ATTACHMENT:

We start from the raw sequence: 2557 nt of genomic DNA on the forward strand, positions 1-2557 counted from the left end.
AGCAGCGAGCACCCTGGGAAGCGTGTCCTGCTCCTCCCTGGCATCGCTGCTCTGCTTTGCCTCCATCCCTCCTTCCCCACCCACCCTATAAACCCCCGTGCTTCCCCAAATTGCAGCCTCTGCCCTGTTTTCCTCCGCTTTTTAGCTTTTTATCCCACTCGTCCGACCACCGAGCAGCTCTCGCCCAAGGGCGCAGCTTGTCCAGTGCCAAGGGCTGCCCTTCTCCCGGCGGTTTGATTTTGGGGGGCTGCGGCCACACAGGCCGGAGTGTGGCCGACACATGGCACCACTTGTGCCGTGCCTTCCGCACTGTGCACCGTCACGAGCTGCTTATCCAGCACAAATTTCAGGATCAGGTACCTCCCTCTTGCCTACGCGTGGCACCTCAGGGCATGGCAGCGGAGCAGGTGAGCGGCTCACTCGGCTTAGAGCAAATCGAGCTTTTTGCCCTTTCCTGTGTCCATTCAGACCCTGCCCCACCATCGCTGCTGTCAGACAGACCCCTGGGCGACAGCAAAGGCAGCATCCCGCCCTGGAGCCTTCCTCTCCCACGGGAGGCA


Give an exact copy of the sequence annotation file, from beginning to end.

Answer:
We start from the raw sequence: 2557 nt of genomic DNA on the forward strand, positions 1-2557 counted from the left end.
AGCAGCGAGCACCCTGGGAAGCGTGTCCTGCTCCTCCCTGGCATCGCTGCTCTGCTTTGCCTCCATCCCTCCTTCCCCACCCACCCTATAAACCCCCGTGCTTCCCCAAATTGCAGCCTCTGCCCTGTTTTCCTCCGCTTTTTAGCTTTTTATCCCACTCGTCCGACCACCGAGCAGCTCTCGCCCAAGGGCGCAGCTTGTCCAGTGCCAAGGGCTGCCCTTCTCCCGGCGGTTTGATTTTGGGGGGCTGCGGCCACACAGGCCGGAGTGTGGCCGACACATGGCACCACTTGTGCCGTGCCTTCCGCACTGTGCACCGTCACGAGCTGCTTATCCAGCACAAATTTCAGGATCAGGTACCTCCCTCTTGCCTACGCGTGGCACCTCAGGGCATGGCAGCGGAGCAGGTGAGCGGCTCACTCGGCTTAGAGCAAATCGAGCTTTTTGCCCTTTCCTGTGTCCATTCAGACCCTGCCCCACCATCGCTGCTGTCAGACAGACCCCTGGGCGACAGCAAAGGCAGCATCCCGCCCTGGAGCCTTCCTCTCCCACGGGAGGCA